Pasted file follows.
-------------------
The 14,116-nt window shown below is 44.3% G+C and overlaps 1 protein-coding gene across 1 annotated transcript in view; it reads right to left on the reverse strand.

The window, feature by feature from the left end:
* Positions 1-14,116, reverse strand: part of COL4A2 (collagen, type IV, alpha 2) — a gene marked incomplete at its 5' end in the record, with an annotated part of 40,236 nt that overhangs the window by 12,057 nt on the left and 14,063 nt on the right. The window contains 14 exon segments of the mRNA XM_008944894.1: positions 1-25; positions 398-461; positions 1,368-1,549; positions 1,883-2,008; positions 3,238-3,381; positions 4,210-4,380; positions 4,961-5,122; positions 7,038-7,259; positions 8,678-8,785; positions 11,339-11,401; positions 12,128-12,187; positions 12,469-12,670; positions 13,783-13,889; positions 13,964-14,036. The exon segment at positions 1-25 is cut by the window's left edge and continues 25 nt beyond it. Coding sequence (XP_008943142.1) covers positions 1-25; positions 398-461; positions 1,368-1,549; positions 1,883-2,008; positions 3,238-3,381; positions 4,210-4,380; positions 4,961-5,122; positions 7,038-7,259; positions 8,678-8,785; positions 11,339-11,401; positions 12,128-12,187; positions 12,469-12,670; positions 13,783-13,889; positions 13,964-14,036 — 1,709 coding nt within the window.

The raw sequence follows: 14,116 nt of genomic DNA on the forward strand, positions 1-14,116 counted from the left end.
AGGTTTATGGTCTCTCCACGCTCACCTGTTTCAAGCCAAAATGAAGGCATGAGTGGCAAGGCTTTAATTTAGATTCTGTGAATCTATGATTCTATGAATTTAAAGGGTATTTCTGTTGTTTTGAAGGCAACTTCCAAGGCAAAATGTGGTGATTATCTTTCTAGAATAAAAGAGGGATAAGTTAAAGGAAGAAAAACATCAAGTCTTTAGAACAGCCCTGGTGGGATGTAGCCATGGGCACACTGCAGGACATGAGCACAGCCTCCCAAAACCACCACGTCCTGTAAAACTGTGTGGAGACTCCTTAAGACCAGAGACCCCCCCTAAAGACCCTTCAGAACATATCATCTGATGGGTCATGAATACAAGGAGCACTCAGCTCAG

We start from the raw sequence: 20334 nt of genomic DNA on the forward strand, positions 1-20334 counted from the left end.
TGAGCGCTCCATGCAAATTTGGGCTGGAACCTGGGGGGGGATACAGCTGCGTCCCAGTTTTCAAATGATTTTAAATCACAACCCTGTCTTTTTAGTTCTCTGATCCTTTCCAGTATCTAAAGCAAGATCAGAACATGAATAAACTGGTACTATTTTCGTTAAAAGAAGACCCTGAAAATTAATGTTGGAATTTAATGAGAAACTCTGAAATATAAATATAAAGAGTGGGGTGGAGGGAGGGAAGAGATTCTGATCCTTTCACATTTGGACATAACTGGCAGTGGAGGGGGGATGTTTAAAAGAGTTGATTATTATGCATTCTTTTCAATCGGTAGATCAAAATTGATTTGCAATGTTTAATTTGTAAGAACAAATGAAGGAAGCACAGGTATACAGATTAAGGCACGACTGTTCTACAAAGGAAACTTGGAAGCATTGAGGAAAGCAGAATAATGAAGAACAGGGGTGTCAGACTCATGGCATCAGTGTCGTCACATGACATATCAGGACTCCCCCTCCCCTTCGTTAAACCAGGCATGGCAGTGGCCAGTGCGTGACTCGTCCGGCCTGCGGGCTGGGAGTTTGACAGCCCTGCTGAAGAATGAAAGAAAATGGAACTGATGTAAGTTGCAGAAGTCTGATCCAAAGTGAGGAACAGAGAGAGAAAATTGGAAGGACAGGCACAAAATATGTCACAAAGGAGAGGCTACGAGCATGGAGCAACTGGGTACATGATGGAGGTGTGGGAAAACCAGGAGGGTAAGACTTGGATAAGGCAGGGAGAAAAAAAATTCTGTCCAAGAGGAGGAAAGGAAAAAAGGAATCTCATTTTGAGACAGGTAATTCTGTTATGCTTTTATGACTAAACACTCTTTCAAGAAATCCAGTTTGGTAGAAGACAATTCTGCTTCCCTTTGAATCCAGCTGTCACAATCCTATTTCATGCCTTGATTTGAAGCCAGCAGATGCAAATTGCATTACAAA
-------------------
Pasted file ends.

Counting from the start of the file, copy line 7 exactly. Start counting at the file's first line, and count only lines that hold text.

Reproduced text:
TGAGCGCTCCATGCAAATTTGGGCTGGAACCTGGGGGGGGATACAGCTGCGTCCCAGTTTTCAAATGATTTTAAATCACAACCCTGTCTTTTTAGTTCTCTGATCCTTTCCAGTATCTAAAGCAAGATCAGAACATGAATAAACTGGTACTATTTTCGTTAAAAGAAGACCCTGAAAATTAATGTTGGAATTTAATGAGAAACTCTGAAATATAAATATAAAGAGTGGGGTGGAGGGAGGGAAGAGATTCTGATCCTTTCACATTTGGACATAACTGGCAGTGGAGGGGGGATGTTTAAAAGAGTTGATTATTATGCATTCTTTTCAATCGGTAGATCAAAATTGATTTGCAATGTTTAATTTGTAAGAACAAATGAAGGAAGCACAGGTATACAGATTAAGGCACGACTGTTCTACAAAGGAAACTTGGAAGCATTGAGGAAAGCAGAATAATGAAGAACAGGGGTGTCAGACTCATGGCATCAGTGTCGTCACATGACATATCAGGACTCCCCCTCCCCTTCGTTAAACCAGGCATGGCAGTGGCCAGTGCGTGACTCGTCCGGCCTGCGGGCTGGGAGTTTGACAGCCCTGCTGAAGAATGAAAGAAAATGGAACTGATGTAAGTTGCAGAAGTCTGATCCAAAGTGAGGAACAGAGAGAGAAAATTGGAAGGACAGGCACAAAATATGTCACAAAGGAGAGGCTACGAGCATGGAGCAACTGGGTACATGATGGAGGTGTGGGAAAACCAGGAGGGTAAGACTTGGATAAGGCAGGGAGAAAAAAAATTCTGTCCAAGAGGAGGAAAGGAAAAAAGGAATCTCATTTTGAGACAGGTAATTCTGTTATGCTTTTATGACTAAACACTCTTTCAAGAAATCCAGTTTGGTAGAAGACAATTCTGCTTCCCTTTGAATCCAGCTGTCACAATCCTATTTCATGCCTTGATTTGAAGCCAGCAGATGCAAATTGCATTACAAA